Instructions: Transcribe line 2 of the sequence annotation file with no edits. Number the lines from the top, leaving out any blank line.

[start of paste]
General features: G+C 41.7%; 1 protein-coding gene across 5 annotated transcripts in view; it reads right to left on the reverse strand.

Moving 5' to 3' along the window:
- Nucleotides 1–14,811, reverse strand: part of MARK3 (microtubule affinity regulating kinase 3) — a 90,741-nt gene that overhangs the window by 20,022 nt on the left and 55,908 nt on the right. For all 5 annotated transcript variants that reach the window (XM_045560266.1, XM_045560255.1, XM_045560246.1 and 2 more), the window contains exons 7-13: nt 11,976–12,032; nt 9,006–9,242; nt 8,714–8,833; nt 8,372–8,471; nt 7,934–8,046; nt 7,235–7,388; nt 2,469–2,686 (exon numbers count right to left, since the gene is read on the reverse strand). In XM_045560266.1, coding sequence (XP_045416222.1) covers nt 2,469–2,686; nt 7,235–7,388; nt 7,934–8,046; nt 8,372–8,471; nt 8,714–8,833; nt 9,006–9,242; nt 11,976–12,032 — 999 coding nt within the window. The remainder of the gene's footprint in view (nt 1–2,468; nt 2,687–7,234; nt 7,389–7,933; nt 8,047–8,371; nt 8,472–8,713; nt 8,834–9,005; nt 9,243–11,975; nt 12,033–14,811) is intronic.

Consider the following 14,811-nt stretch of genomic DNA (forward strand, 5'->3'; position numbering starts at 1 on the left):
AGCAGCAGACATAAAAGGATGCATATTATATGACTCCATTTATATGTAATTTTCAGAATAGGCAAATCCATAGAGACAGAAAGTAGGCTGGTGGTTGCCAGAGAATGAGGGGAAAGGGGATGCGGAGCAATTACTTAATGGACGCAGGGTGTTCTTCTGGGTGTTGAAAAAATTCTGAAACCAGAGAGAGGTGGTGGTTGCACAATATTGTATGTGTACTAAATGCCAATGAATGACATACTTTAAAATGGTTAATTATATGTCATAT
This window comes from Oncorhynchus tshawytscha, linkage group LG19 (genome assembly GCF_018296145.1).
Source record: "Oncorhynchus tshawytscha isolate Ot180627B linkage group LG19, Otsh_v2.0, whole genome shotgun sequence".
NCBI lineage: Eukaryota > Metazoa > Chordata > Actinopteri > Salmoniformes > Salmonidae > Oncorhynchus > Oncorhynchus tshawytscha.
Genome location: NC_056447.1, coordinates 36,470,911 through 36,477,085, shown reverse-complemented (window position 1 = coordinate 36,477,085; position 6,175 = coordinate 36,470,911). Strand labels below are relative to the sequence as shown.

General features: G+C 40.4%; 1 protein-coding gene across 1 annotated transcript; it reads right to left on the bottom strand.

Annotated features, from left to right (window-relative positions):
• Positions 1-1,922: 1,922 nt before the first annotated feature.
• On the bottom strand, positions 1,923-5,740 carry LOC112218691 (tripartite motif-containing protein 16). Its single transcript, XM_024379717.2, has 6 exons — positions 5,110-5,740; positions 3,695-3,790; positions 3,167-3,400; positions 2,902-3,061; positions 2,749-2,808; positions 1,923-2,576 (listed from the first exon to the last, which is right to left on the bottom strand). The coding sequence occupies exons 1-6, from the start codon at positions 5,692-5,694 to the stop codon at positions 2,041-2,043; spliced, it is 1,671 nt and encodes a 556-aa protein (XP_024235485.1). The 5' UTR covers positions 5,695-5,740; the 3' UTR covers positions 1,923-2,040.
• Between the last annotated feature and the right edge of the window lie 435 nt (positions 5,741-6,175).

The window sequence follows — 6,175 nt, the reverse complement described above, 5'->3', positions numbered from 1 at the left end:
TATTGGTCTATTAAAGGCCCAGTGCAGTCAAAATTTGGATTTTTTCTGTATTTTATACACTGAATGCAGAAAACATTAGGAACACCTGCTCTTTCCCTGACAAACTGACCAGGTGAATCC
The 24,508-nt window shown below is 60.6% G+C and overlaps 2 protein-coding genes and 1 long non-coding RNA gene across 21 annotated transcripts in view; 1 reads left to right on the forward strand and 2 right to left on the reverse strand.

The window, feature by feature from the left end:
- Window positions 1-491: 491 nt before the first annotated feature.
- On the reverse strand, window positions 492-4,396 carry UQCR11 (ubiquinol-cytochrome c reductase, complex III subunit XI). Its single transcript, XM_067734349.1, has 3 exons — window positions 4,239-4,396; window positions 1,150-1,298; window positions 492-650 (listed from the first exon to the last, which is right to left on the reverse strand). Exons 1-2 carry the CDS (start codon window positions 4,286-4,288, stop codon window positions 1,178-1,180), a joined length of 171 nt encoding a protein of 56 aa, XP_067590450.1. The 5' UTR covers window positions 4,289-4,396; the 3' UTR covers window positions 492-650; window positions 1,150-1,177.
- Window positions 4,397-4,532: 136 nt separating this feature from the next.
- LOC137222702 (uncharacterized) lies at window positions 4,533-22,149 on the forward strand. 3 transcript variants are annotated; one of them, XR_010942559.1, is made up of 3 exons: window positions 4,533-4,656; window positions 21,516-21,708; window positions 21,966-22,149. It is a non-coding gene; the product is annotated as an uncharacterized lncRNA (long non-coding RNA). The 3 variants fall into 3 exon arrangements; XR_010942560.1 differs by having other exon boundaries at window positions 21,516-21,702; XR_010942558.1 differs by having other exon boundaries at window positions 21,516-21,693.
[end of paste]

Moving 5' to 3' along the window: